Chris Ogden: Stones Echo
I first came across Chris Ogden‘s stunning capture of stone quarries at Photolucida, and was pleased to have a chance to sit down with Chris at the Click! Photo Festival and dive deeper into his photographs. I also enjoyed learning about Chris’ involvement in the Click! Photo Festival as he was instrumental in bringing Photoville’s, The FENCE to Durham as the longtime Chair of the Public Art Committee.
His project, Stones Echo, is a testament to naturally formed minerals and/or petrified matter that has graced the earth for 500 million years, but his work also plays with scale, reflection, and perception. For the past ten years, Chris has photographically considered these massive wedges of history and discovered an intimacy and a painterly beauty in the slices of stone. Chris will be featuring Stones Echo in a solo museum installation at the Greenville Museum of Art from June 22 – July 29, 2018 and will have a solo exhibition at the Page-Walker Center in 2018 with an installation that merges framed photographs with mining artifacts, natural stone, and projections.
Chris Ogden (b. 1961) is an American artist whose work explores concepts of cyclical change and metamorphoses, particularly in the evolving relationships between elemental and human forces in the tangles between geologic and human concepts of time. He favors capturing moments as matter and energy transition between states, offering glimpses of the elegant interdependence “inside” materials and creations. He uses the photographic medium, primarily utilizing natural light, to capture found environments as proffers of essence, metaphor, and archetype. These are often existent in rock, sand, water, ice, fire, wind, and the hand of man.
Ogden’s work is frequently shown at museums, galleries, and other arts venues in traditional shows and multimedia installations. His work is enthusiastically owned by private and corporate collections alike.
He believes in giving back to community and serves many boards, including as the longstanding chair of the Durham Public Art Committee where he spearheaded bringing Photoville’s FENCE (the largest photography public art project in the world) to Durham in 2017. Born in Mexico City, growing up in Buffalo, excepting a three-year stint in Bermuda, he lives in his adopted home of Durham, North Carolina where he graduated from Duke University. He works globally, particularly in the Ant/arctic and deserts around the world.
Stones Echo — visual poems written on quarry walls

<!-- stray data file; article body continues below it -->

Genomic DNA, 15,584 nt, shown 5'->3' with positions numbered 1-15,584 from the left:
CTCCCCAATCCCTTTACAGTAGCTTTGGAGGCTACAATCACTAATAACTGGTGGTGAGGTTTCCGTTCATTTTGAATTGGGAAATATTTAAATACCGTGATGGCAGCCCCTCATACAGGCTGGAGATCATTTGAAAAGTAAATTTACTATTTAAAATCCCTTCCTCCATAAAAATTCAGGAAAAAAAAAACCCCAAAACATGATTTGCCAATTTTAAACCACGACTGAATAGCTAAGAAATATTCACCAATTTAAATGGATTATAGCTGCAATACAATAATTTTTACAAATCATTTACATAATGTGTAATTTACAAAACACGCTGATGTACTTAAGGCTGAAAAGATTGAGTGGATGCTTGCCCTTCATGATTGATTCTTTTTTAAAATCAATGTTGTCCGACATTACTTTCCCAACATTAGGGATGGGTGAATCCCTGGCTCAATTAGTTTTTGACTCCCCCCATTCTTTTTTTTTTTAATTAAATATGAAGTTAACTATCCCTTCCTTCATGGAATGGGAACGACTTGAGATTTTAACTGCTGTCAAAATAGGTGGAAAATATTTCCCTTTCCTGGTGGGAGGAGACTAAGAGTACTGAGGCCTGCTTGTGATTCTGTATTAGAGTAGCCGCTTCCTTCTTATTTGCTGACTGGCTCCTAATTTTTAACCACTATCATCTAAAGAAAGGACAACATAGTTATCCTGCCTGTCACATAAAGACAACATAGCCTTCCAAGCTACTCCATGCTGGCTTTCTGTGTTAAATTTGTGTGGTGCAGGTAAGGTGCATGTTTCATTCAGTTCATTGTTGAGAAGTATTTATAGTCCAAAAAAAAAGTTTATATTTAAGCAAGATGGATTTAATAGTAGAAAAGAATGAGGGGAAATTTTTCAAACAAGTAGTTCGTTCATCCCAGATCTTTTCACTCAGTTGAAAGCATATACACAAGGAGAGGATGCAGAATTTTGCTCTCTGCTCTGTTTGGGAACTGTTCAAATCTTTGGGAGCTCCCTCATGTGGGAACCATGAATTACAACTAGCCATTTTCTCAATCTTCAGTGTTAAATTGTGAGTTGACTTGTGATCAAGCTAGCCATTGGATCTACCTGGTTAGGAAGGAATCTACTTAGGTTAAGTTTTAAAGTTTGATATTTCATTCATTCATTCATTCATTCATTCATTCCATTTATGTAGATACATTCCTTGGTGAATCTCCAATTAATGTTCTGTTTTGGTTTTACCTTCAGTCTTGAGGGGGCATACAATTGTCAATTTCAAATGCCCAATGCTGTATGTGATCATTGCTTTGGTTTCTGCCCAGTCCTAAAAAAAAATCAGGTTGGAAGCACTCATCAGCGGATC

In the days when stone flowed like water, time didn’t mean the same thing as it does to us today. Granite, marble, travertine, sandstone, slate, basalt . . . these are the children of Kronos. When miners reached under the ribs of the Earth to pull out its still-beating heart and make the Pyramids, Chartres Cathedral, the First National Bank, or a Washington, D.C. (before we knew enough to be embarrassed by such things), they opened a window into the Earth’s crust. Behind such a scrim, the oldest gods move as through fog.
Make no mistake: here too is the hand of man. Yet despite signs of old explosions, forged rust, cuts, meltings, tailings, and drill holes, nature remains imperturbable—not serene, but equanimous, even generous.
Which is more real, the reflection of rock, or the rock? Such questions grew in me during my adolescence, whether leaping into the swimming hole of an abandoned quarry with the sounds of high school joys and angsts echoing off the walls, trying to name all the colors of the Grand Canyon—where I bought my first piece of petrified wood for thirty-five cents and decades later kayaked below its towering walls mapping histories beyond our comprehension— or craning my head upward from the raging flume’s edge of Franconia Notch to the gorge’s metaphorical and contradictory tableaux.
Earth, I came to realize, doesn’t mind our anthropomorphic voyeurism. In the stone, born before human DNA, we see multiple layers, histories, titillations, the sensuality of the half-understood. We see frozen violence—something taboo, as if we had walked in on a patient. As a photographer, I feel the awe of the surgeon.
As native Americans thanked their prey for giving themselves in the hunt, so we must turn here to a generous landscape to say, “We honor you, we thank you.” I hope you’ll find these photos both evocative and provocative. I invite you to view each as a stepping stone backward and forward into time, expanding outward across the universe and inward into our existential component parts, both tangible and not. In another billion years, what will this planet look like.
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